Warren Buffett gives $870 million to four of his favorite charities



Thanksgiving, to many people, is about friends, family and stuffing yourself with an obscene amount of food. For Warren Buffett, it’s a time to line the coffers of his favorite charities.

The head of Berkshire Hathaway has donated roughly $870 million to four family-run foundations, a continuation of the philanthropy he has undertaking since 2006. (Last year, his donations to the four foundations were valued at $750 million.)

Some 1.5 million shares of Berkshire Hathaway are going to the Susan Thompson Buffett Foundation, named after his wife. The remaining shares, some 900,000, will be split among The Sherwood Foundation, The Howard G. Buffett Foundation and NoVo Foundation, three charities run by his children.

“At Thanksgiving I have much to be thankful for. … My three children are now – and this is hard for their father to believe – between 65 and 70 years of age,” wrote Buffett. “For some years, their foundations have distributed substantial sums, occasionally to the same donee. Usually, however, the three follow different paths.”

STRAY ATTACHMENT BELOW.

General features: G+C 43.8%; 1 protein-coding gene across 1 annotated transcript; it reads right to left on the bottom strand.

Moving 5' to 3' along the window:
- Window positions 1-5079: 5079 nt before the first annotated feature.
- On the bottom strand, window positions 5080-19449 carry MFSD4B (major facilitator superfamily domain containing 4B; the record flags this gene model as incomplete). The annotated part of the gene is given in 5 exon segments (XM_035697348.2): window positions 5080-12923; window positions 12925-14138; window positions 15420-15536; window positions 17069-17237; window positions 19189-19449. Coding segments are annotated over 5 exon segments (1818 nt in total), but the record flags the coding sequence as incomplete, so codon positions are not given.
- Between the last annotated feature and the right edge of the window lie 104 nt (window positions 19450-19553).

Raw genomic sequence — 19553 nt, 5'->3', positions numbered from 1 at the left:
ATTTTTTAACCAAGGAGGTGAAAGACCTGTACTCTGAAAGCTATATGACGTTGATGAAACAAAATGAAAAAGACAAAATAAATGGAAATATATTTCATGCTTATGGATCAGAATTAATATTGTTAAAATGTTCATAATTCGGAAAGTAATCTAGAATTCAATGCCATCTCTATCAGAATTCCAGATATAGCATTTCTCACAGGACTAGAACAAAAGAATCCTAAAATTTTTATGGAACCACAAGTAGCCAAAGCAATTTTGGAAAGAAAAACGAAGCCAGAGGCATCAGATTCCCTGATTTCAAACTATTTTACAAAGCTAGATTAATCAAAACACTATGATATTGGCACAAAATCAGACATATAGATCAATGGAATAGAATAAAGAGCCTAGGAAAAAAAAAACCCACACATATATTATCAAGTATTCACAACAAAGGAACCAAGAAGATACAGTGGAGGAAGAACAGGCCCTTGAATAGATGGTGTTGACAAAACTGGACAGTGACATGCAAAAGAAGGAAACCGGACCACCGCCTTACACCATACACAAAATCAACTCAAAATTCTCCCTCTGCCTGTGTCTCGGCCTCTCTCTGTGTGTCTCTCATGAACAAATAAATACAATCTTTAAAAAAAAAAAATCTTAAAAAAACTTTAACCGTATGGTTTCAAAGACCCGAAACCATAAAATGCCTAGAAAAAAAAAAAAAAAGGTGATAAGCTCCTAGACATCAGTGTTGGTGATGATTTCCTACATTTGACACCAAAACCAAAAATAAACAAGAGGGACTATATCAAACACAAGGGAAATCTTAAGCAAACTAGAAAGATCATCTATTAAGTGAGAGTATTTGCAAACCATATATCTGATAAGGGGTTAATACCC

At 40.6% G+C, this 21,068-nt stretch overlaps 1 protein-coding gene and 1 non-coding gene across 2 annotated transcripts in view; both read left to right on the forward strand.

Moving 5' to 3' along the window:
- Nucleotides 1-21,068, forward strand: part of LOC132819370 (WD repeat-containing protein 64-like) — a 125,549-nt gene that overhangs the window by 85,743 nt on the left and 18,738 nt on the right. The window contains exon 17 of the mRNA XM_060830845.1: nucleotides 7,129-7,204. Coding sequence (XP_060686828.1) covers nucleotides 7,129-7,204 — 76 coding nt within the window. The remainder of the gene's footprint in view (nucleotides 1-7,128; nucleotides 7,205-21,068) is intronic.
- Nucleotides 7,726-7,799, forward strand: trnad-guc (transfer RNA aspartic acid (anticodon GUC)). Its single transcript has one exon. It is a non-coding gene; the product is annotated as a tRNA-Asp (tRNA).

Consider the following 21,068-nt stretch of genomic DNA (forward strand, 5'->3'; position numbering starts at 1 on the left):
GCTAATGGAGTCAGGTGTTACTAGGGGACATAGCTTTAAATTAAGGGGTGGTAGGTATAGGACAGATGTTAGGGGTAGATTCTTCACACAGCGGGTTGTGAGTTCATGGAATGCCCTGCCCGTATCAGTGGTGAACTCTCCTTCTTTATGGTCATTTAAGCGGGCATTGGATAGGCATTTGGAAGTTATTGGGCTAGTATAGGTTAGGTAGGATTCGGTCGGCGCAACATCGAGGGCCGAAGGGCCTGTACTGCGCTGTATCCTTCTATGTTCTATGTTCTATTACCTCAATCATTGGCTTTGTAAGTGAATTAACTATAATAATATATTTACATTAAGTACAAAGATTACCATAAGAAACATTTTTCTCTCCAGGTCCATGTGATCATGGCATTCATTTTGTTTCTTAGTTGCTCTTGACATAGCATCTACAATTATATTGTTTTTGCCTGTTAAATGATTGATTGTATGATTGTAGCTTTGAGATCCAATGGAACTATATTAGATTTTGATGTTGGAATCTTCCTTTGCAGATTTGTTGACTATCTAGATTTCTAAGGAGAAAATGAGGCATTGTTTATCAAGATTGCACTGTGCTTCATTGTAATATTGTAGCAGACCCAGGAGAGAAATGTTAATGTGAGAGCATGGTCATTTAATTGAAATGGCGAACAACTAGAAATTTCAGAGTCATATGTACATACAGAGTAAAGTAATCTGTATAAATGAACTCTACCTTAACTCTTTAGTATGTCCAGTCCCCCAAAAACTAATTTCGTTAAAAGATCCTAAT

The Thanksgiving donations, Buffett added, supplement the pledges he has made for the past 17 years, which will continue until his death. (Buffett said he feels good, but “I fully realize I am playing in extra innings.”)

Buffett is the world’s ninth richest person, according to the Bloomberg Billionaires Index, with a total net worth of $121 billion.

The Thanksgiving donations follow donations of nearly $5 billion in June. Since 2006, he has donated over $50 billion—a figure that exceeds his net worth when he began giving away his holdings 17 years ago.

Buffett has long been clear that he wants to give away his billions of dollars. In 2006, he told Fortune he had no plans to leave his entire estate to his children, saying “A very rich person should leave his kids enough to do anything but not enough to do nothing.”

Those now-Social-Security-eligible children will work together to give away their father’s wealth after his passing. And they’ll need to act unanimously in doing so, he said. As for Berkshire, he said, “We have the right CEO to succeed me and the right Board of Directors as well. Both are needed.”

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